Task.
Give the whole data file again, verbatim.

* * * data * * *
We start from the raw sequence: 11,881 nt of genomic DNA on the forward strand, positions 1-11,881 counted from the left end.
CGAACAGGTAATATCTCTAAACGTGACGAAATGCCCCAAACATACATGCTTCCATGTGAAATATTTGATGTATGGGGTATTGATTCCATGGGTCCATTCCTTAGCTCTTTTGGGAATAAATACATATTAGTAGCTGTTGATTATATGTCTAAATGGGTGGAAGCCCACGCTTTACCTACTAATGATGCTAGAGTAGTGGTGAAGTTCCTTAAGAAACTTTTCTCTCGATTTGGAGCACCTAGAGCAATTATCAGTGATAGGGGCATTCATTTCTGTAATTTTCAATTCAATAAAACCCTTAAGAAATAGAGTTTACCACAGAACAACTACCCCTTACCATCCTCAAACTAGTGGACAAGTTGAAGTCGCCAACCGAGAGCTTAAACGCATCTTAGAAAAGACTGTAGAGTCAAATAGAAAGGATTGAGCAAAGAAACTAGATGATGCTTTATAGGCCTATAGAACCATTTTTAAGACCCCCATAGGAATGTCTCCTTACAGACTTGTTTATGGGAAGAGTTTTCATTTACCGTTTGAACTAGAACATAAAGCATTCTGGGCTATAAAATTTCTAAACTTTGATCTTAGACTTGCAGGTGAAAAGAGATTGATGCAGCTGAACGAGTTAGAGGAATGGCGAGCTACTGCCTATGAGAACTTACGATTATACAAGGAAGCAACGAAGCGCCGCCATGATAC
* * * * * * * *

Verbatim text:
We start from the raw sequence: 11,881 nt of genomic DNA on the forward strand, positions 1-11,881 counted from the left end.
CGAACAGGTAATATCTCTAAACGTGACGAAATGCCCCAAACATACATGCTTCCATGTGAAATATTTGATGTATGGGGTATTGATTCCATGGGTCCATTCCTTAGCTCTTTTGGGAATAAATACATATTAGTAGCTGTTGATTATATGTCTAAATGGGTGGAAGCCCACGCTTTACCTACTAATGATGCTAGAGTAGTGGTGAAGTTCCTTAAGAAACTTTTCTCTCGATTTGGAGCACCTAGAGCAATTATCAGTGATAGGGGCATTCATTTCTGTAATTTTCAATTCAATAAAACCCTTAAGAAATAGAGTTTACCACAGAACAACTACCCCTTACCATCCTCAAACTAGTGGACAAGTTGAAGTCGCCAACCGAGAGCTTAAACGCATCTTAGAAAAGACTGTAGAGTCAAATAGAAAGGATTGAGCAAAGAAACTAGATGATGCTTTATAGGCCTATAGAACCATTTTTAAGACCCCCATAGGAATGTCTCCTTACAGACTTGTTTATGGGAAGAGTTTTCATTTACCGTTTGAACTAGAACATAAAGCATTCTGGGCTATAAAATTTCTAAACTTTGATCTTAGACTTGCAGGTGAAAAGAGATTGATGCAGCTGAACGAGTTAGAGGAATGGCGAGCTACTGCCTATGAGAACTTACGATTATACAAGGAAGCAACGAAGCGCCGCCATGATAC